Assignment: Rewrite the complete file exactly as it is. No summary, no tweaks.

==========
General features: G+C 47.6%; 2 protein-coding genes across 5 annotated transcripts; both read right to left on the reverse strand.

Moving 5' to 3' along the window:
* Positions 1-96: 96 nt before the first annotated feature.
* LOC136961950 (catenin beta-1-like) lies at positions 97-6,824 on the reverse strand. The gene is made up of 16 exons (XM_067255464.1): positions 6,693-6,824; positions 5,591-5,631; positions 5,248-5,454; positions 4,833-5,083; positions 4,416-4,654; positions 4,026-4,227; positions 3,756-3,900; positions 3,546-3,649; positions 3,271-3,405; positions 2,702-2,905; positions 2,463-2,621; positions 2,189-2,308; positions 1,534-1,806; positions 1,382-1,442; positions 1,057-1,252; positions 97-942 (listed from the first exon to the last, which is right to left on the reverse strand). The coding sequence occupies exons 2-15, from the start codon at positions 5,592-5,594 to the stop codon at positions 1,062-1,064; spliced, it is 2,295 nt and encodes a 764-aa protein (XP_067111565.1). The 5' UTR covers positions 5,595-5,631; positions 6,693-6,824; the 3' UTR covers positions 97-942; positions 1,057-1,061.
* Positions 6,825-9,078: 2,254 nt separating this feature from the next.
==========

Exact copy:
General features: G+C 47.6%; 2 protein-coding genes across 5 annotated transcripts; both read right to left on the reverse strand.

Moving 5' to 3' along the window:
* Positions 1-96: 96 nt before the first annotated feature.
* LOC136961950 (catenin beta-1-like) lies at positions 97-6,824 on the reverse strand. The gene is made up of 16 exons (XM_067255464.1): positions 6,693-6,824; positions 5,591-5,631; positions 5,248-5,454; positions 4,833-5,083; positions 4,416-4,654; positions 4,026-4,227; positions 3,756-3,900; positions 3,546-3,649; positions 3,271-3,405; positions 2,702-2,905; positions 2,463-2,621; positions 2,189-2,308; positions 1,534-1,806; positions 1,382-1,442; positions 1,057-1,252; positions 97-942 (listed from the first exon to the last, which is right to left on the reverse strand). The coding sequence occupies exons 2-15, from the start codon at positions 5,592-5,594 to the stop codon at positions 1,062-1,064; spliced, it is 2,295 nt and encodes a 764-aa protein (XP_067111565.1). The 5' UTR covers positions 5,595-5,631; positions 6,693-6,824; the 3' UTR covers positions 97-942; positions 1,057-1,061.
* Positions 6,825-9,078: 2,254 nt separating this feature from the next.